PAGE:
Lohse's Cards career may well have come to an end in Game 7 of the National League Championship Series, with the right-hander allowing five runs in two-plus innings of a 9-0 defeat to the Giants. He is eligible for free agency this winter, and it seems improbable that St. Louis will find a way to keep him in the fold.
If that is the case, it's a shame it ended this way. Lohse turned in the best season of his career in 2012, helping stabilize the Cardinals' rotation all season long as they earned a Wild Card playoff berth. He picked up wins in the first Wild Card playoff game and in Game 3 of this NLCS, playing as big a role as any pitcher on the roster in getting the '12 Cards to the brink of a second straight pennant.
Lohse had no desire to think about his future after the game, lamenting only that he couldn't keep the season going for another few days.
"I just didn't get a chance to settle in," Lohse said. "It started from the first batter on. They got a couple hits right away off sliders. I didn't get a chance really to get into my game. They got aggressive early with the hit-and-run. They did what they had to do. They got me."
Lohse didn't pitch his best game on Monday, but he also was hurt by some strange bounces. He minimized the damage in a treacherous first, keeping San Francisco to a single run after the first two hitters of the game singled. A two-out single by opposite number Matt Cain made it 2-0 in the second, and in the third, the game got away from the Cardinals.
A single, a double and a walk loaded the bases, and Lohse was gone after facing 13 batters. The inning erupted into a five-run outburst against Joe Kelly and the Cards' defense, with three of the runs charged to Lohse.
A season in which one critical start after another went to Lohse ended, appropriately, with him taking the mound. It was simply the result that didn't fit.
"It's tough, absolutely," said David Freese. "Loshie had a heck of a year. He came out blazing from Day 1."
Literally, since Lohse was the Opening Day starter for the Cardinals, turning in a fine game in a win against the Marlins. He pitched the one-game Wild Card matchup with the Braves. Lohse received a no-decision despite pitching superbly in a potential clincher in Game 4 of the NL Division Series against the Nationals. He won Game 3 of the NLCS, putting him in position to pitch the clincher.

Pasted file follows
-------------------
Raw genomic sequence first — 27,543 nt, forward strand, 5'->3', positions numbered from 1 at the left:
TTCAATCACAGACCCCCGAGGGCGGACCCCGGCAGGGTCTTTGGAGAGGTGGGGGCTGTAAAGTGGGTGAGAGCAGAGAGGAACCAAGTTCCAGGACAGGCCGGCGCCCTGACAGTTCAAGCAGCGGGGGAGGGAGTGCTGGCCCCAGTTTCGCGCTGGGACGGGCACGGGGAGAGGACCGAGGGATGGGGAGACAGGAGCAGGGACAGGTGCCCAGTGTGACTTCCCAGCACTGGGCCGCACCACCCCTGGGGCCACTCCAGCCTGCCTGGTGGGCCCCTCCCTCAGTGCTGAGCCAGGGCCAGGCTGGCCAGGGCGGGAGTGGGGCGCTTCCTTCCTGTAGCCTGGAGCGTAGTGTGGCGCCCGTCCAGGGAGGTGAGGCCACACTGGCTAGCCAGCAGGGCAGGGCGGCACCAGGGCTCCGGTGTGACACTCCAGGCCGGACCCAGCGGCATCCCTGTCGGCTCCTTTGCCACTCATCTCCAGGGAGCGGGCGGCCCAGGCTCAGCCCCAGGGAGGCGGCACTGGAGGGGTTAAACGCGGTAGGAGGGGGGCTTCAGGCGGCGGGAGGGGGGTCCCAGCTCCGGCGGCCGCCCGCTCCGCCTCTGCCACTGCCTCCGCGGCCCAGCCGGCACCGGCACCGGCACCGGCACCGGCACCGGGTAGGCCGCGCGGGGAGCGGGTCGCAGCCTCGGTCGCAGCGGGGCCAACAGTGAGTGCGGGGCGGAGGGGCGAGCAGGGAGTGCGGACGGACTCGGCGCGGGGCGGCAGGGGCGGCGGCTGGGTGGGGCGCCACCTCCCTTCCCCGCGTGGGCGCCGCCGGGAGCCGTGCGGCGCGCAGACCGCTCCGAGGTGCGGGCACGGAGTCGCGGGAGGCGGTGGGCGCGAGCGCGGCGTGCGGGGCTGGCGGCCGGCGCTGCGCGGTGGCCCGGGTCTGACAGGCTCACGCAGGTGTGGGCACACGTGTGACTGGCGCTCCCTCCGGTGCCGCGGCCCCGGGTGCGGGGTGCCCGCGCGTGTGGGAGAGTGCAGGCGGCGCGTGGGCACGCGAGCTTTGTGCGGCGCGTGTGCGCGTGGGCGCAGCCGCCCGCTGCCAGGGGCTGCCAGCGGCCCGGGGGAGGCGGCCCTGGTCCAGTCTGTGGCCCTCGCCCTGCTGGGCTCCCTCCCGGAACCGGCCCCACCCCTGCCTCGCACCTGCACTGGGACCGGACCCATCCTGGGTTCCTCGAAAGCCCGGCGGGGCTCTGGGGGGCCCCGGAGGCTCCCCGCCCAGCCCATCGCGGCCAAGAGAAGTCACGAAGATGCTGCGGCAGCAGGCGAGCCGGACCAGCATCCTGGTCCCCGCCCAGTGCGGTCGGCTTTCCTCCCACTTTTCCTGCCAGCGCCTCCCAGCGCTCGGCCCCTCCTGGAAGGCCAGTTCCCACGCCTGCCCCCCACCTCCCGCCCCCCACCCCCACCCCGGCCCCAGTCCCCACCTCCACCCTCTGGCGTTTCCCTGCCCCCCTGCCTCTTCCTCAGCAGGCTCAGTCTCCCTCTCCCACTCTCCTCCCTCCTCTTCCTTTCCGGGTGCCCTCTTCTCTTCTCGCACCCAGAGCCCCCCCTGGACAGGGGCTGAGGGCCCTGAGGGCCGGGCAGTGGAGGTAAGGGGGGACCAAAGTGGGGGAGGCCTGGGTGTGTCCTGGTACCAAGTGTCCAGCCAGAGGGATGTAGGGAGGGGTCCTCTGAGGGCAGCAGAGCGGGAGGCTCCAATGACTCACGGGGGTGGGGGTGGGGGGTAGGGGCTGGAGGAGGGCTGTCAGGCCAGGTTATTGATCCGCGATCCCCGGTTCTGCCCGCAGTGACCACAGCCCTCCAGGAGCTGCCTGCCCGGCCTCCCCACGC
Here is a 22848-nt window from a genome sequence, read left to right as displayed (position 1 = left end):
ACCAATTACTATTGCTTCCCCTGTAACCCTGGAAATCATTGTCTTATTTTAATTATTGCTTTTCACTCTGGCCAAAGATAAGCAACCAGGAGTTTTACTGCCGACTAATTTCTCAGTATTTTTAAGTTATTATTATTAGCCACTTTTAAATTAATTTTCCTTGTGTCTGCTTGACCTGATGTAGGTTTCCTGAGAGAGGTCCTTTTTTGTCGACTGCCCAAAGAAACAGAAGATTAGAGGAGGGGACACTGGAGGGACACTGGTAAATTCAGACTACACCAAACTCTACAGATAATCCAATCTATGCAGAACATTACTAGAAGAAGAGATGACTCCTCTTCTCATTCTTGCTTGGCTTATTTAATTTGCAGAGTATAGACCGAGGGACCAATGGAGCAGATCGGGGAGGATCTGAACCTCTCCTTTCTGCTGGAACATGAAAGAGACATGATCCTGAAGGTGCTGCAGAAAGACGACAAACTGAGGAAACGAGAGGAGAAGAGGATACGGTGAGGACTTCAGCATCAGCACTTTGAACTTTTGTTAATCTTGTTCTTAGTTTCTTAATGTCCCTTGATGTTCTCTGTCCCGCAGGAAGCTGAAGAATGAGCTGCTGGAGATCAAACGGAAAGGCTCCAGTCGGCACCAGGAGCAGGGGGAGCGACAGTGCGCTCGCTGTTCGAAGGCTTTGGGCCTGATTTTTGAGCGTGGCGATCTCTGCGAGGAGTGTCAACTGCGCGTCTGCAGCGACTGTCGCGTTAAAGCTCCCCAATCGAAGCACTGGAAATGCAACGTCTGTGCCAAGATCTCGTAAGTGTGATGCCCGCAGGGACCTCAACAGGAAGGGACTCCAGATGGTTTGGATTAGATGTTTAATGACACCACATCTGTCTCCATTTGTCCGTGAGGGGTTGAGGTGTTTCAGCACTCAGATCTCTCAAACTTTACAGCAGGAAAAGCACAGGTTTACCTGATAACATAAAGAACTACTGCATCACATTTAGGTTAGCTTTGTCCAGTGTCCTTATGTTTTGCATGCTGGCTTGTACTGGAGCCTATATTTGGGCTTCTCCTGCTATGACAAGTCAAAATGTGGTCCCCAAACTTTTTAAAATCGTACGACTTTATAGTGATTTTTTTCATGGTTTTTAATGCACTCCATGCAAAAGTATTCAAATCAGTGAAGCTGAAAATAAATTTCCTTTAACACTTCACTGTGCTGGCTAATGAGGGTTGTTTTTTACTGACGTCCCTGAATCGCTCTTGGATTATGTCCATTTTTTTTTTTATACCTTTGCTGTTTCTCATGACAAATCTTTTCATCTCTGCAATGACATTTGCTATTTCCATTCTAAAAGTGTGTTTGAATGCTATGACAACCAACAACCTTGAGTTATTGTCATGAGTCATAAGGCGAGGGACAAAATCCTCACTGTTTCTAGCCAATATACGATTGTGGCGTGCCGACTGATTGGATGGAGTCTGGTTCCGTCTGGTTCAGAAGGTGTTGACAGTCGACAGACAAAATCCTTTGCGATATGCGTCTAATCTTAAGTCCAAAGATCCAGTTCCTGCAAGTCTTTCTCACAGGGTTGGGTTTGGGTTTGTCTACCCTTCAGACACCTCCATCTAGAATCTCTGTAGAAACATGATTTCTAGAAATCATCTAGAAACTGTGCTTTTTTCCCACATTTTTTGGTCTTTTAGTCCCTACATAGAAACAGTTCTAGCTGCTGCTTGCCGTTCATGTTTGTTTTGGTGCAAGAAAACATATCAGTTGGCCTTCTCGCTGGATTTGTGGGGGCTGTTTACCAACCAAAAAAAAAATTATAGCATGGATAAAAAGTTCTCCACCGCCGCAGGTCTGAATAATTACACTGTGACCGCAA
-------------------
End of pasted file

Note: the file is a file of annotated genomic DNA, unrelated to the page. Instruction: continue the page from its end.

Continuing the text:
It was all setting up for Lohse to put a perfect bow on five memorable years in St. Louis. Instead, he was done before the game was one-third over.
"I wasn't ready to go home," Lohse said. "I just felt like it was kind of meant to be, where we were going to do some things, but it ran out of gas."
Asked afterward about the possibility that it was his last game in a Cards uniform, Lohse simply said, "next question." But he acknowledged that he'll soon take stock, as well as beginning to look ahead.
"I pretty much all year stayed in the moment," Lohse said. "Stayed focused on the task at hand. It wasn't the time to think about that stuff. A couple days after I get over this, it will be time to start looking and see what the future holds."
Lohse hasn't been a free agent since the winter of 2007-08, when he remained unsigned until more than halfway through Spring Training. He joined the Cardinals on a one-year deal and pitched well enough to name his price the following winter. Instead, Lohse insisted on staying with the Cards, signing a four-year deal at the end of the regular season.
Since then, it's been memorable if nothing else. Lohse started 2009 strong, but suffered a strange forearm injury that cost him the bulk of that season and the one that followed. Finally right again for 2011, he pitched very well, but the coaching staff worried about his strength at the end of the year and minimized his role in the postseason.
This year, with Chris Carpenter out nearly all season, Jaime Garcia missing a large chunk of the campaign and Adam Wainwright searching at times for consistent form, Lohse was the St. Louis rotation's rock. Up until Monday night, when he never got the chance to show what he's capable of.
"It was one of those days," Lohse said. "It just happened to be at the worst possible moment."
Matthew Leach is a writer for MLB.com. Read his blog, Obviously, You're Not a Golfer and follow him on Twitter at @MatthewHLeach. This story was not subject to the approval of Major League Baseball or its clubs.Less